The Care Quality Commission is working on a “special measures” regime for GP practices, plus the rest of today’s news and comment
3.59pm In the Nuffield Trust blog, policy officer Mark Dayan writes that the “deeper problem” with the better care fund is that “there is little actual evidence that shifting responsibility for care out of hospitals can be a quick money-saver”.
3.30pm The Foundation Trust Network has welcomed today’s announcement that two further Keogh trusts have been taken out of special measures.
Head of policy Miriam Deakin said: “The announcement today shows that a number of the trusts put in to special measures have been able to make lasting improvements to patient care and safety through renewed focus, team working and extra support. It is good news for patients and should be a source of pride to staff and trust boards that these achievements have been made.
“The special measures regime has evolved considerably over the last year, and the focus on organisational buddying, support, sharing and learning is very welcome, and can be used more widely across the NHS.”
“No one in the NHS is complacent though. All trust boards continue to place patient care and safety at the heart of their agenda. We know there are still some improvements to be made, and those trusts leaving special measures today will see this as an important step on a journey of continual improvement and not the end of the road.”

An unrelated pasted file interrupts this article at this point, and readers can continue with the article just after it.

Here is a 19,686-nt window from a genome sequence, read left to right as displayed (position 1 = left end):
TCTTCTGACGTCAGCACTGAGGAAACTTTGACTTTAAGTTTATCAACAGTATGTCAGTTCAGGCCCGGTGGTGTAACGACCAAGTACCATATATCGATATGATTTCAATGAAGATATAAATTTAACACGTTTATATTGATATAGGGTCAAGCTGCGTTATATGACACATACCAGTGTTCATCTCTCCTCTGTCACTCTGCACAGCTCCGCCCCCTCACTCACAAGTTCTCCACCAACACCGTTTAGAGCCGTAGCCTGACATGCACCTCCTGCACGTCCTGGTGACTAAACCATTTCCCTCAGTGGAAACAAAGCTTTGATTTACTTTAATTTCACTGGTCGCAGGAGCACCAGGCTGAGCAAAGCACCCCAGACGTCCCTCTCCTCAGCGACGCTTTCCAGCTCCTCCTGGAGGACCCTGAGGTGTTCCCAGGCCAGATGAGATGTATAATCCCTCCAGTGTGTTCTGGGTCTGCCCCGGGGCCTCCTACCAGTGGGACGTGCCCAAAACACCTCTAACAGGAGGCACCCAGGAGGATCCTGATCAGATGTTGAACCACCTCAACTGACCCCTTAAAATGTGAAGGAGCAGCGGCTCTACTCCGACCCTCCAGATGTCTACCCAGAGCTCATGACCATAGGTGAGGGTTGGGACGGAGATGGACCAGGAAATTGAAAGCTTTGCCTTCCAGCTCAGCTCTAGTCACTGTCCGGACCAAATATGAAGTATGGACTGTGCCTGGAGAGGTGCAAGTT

2.24pm Care England, the representative body for independent care providers, has given a “cautious welcome” to the announcement today of a special measures regime for care homes.
Chief executive Martin Green said: “It is important that this special measures regime is developed in partnership with the care sector and the time and public resources that are allocated to it, mirror those that were allocated to the health regime that inspired its creation”.
He added: “It is our hope that this regime will give new clarity and consistency in how failing services will be challenged to improve, and clearly define the process and timescales on when they will be removed from the market.”
2.02pm The Times reports that taking health supplements to prevent Alzheimer’s and keep the brain sharp is a waste of money, according to scientists from Oxford University.
B vitamins fail to slow mental decline and do not prevent dementia, an analysis of evidence has found.
Middle-aged people are better off taking a walk or eating more fruit and vegetables, experts say.
1.40pm Researchers are arguing that labelling millions of people as pre-diabetic is needlessly “turning healthy people into patients”, The Times reports (paper only).
Doctors would be better off telling everyone to eat better and exercise more rather than putting some into a spurious medical category on the basis of high blood sugar, said John Yudkin, emeritus professor of medicine at University College London.
1.26pm Flicking through the day’s papers, The Daily Mail reports that women who have suffered from depression or anxiety face being asked by GPs about whether they plan to have babies.
NICE says women need to be warned they may suffer from a relapse during pregnancy or after the birth, which may affect their ability to care for the newborn.